Tag Archives: branding

Building a Brand In a Recession

The recent reces­sion saw sales of con­doms, guns and burg­lar alarms soar. This is because, when fear enters our mind in terms of los­ing our job or of not being able to pay bills, we focus on two of our most basic drives: fear and sex.

The key to selling and build­ing a brand dur­ing fin­an­cial crises, there­fore, is simple: man­age fear. Under­stand how it works and how it affects pur­chas­ing beha­viour. This advice on brand-build­ing dur­ing a reces­sion comes from Mar­tin Lind­strom, ex-advert­ising agency exec­ut­ive, author of Buy­ology, and one of TIME’s 100 Most Influ­en­tial People in the World, 2009.

First, there’s always good news in bad times. A stand­ard approach in this situ­ation is to address con­sumers’ prob­lems. And people always have prob­lems. The fact is we rarely know what we want, but we have no trouble point­ing out our dif­fi­culties. For example, no one knew they wanted an airbag, but every­one agreed they wanted safer cars.

It’s there­fore import­ant to ask your­self what sort of prob­lems are con­sumers facing dur­ing this eco­nom­ic reces­sion? There are many. […] Con­vert prob­lems into assets for your brand.

Second, add a prac­tic­al dimen­sion to an irra­tion­al decision. No mat­ter how much money you may have in the bank, or how secure your employ­ment may be, it’s now fash­ion­able to save your money and buy everything at a dis­count. What can a brand own­er do? Par­tic­u­larly in light of the fact that a dis­coun­ted brand typ­ic­ally takes sev­en years to recov­er!

The answer is simple. Add a prac­tic­al dimen­sion to the equa­tion. […]

Third, you have to sys­tem­at­ic­ally remove fear. Hyundai did it. And a stream of new banks are doing it. Both have suc­ceeded in identi­fy­ing why con­sumers are reluct­ant to spend. Once this is under­stood, then you can har­ness it and build a bet­ter product by address­ing the fear and find­ing a way to elim­in­ate it. Your sales may be down. But do you know why? People are cer­tainly buy­ing less, and explan­a­tions like, “Well, there’s a reces­sion going on out there,” are not help­ful. What’s import­ant is to under­stand the fun­da­ment­al role of fear, and then turn it around to strengthen your brand. Some of the world’s most endur­ing gro­cery brands were built on the back of the Great Depres­sion. Each one turned the threat into an oppor­tun­ity.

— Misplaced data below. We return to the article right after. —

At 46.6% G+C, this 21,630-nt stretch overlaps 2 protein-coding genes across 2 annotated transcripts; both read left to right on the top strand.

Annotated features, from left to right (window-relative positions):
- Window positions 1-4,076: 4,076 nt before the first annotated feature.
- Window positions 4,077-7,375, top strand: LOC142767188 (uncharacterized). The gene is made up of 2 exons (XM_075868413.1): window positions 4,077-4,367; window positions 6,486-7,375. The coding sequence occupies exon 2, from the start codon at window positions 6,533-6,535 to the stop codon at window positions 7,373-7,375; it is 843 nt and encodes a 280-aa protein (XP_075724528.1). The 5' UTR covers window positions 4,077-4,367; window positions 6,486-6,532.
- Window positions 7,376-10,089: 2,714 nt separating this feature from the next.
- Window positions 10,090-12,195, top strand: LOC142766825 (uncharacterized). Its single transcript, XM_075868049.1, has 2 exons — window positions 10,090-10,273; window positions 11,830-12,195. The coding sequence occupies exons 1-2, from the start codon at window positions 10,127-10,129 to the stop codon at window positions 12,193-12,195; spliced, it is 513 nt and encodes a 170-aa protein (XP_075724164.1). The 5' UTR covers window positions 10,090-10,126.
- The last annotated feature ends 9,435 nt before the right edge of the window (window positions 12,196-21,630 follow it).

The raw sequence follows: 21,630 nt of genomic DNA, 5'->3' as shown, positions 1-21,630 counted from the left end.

Narratives for Selling Premium Goods: The Grey Goose Story

People want to pay more in order to own lux­ury goods, but you need to give them a reas­on to do so. That excuse? A com­pel­ling story.

One man that sub­scribed to this idea was Sydney Frank, as is evid­ent from the strategy he developed for Grey Goose: the ‘super­premi­um’ vodka that Bar­cardi bought for $2 bil­lion in cash in what became the largest ever single brand sale.

In a 2005 New York art­icle pub­lished shortly before his death, you can read all about Sydney Frank’s marketing/branding strategy and the com­pel­ing story of Grey Goose vodka. This excerpt fol­lows Frank’s decision to have Grey Goose dis­tilled in France:

But why France? Does­n’t vodka come from Rus­sia, or per­haps, in a pinch, Scand­inavia? “People are always look­ing for some­thing new,” says Frank. It’s all about brand dif­fer­en­ti­ation. If you’re going to charge twice as much for a vodka, you need to give people a reas­on.

“Niet­z­sche explains that human beings are look­ing for the ‘why’ in their lives, […] we refer to this ‘why’ as ‘the Great Story.’ The Great Story must be enti­cing, mem­or­able, eas­ily repeat­able, and about what you want your brand to be about.”

For Grey Goose, the brand was about unrivaled qual­ity. Grey Goose’s Great Story hinged on the fol­low­ing key points: It comes from France, where all the best lux­ury products come from. It’s not anoth­er rough-hewn Rus­si­an vodka—it’s a mas­ter­piece craf­ted by French vodka artis­ans.

It uses water from pristine French springs, filtered through Cham­pagne lime­stone.

It’s got a dis­tinct­ive, care­fully designed bottle, with smoked glass and a sil­hou­ette of fly­ing geese. It looks fant­ast­ic up behind the bar, the way it catches the light […] It sure looks expens­ive.

It was shipped in wood crates, like a fine wine, not in card­board boxes like Joe Schmo’s vodka. This catches the bar­tender­’s eye and rein­forces the aura of qual­ity. Nev­er for­get the influ­ence of the bar­tender. […]